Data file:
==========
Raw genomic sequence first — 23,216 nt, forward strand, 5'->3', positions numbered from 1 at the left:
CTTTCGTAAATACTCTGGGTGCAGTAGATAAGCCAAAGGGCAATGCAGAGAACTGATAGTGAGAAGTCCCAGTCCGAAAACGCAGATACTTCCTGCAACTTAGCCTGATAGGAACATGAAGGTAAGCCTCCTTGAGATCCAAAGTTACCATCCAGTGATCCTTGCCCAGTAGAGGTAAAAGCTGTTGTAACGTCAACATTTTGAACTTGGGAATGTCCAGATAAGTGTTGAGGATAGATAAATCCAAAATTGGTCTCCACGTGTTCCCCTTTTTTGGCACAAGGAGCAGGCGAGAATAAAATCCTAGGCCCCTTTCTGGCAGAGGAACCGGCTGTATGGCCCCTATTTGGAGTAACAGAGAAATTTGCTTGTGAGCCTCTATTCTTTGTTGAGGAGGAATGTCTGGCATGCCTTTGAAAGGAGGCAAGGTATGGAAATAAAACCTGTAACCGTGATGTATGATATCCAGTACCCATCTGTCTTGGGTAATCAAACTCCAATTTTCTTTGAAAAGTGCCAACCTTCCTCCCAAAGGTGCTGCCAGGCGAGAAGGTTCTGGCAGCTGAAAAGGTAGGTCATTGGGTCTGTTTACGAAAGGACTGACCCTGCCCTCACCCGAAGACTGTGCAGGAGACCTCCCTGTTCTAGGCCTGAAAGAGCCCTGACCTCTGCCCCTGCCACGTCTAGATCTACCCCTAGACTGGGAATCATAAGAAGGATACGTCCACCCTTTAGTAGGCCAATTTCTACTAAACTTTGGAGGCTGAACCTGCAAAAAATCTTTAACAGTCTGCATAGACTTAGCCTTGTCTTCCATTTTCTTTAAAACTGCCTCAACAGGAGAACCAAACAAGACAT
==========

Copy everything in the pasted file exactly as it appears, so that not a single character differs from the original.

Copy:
Raw genomic sequence first — 23,216 nt, forward strand, 5'->3', positions numbered from 1 at the left:
CTTTCGTAAATACTCTGGGTGCAGTAGATAAGCCAAAGGGCAATGCAGAGAACTGATAGTGAGAAGTCCCAGTCCGAAAACGCAGATACTTCCTGCAACTTAGCCTGATAGGAACATGAAGGTAAGCCTCCTTGAGATCCAAAGTTACCATCCAGTGATCCTTGCCCAGTAGAGGTAAAAGCTGTTGTAACGTCAACATTTTGAACTTGGGAATGTCCAGATAAGTGTTGAGGATAGATAAATCCAAAATTGGTCTCCACGTGTTCCCCTTTTTTGGCACAAGGAGCAGGCGAGAATAAAATCCTAGGCCCCTTTCTGGCAGAGGAACCGGCTGTATGGCCCCTATTTGGAGTAACAGAGAAATTTGCTTGTGAGCCTCTATTCTTTGTTGAGGAGGAATGTCTGGCATGCCTTTGAAAGGAGGCAAGGTATGGAAATAAAACCTGTAACCGTGATGTATGATATCCAGTACCCATCTGTCTTGGGTAATCAAACTCCAATTTTCTTTGAAAAGTGCCAACCTTCCTCCCAAAGGTGCTGCCAGGCGAGAAGGTTCTGGCAGCTGAAAAGGTAGGTCATTGGGTCTGTTTACGAAAGGACTGACCCTGCCCTCACCCGAAGACTGTGCAGGAGACCTCCCTGTTCTAGGCCTGAAAGAGCCCTGACCTCTGCCCCTGCCACGTCTAGATCTACCCCTAGACTGGGAATCATAAGAAGGATACGTCCACCCTTTAGTAGGCCAATTTCTACTAAACTTTGGAGGCTGAACCTGCAAAAAATCTTTAACAGTCTGCATAGACTTAGCCTTGTCTTCCATTTTCTTTAAAACTGCCTCAACAGGAGAACCAAACAAGACAT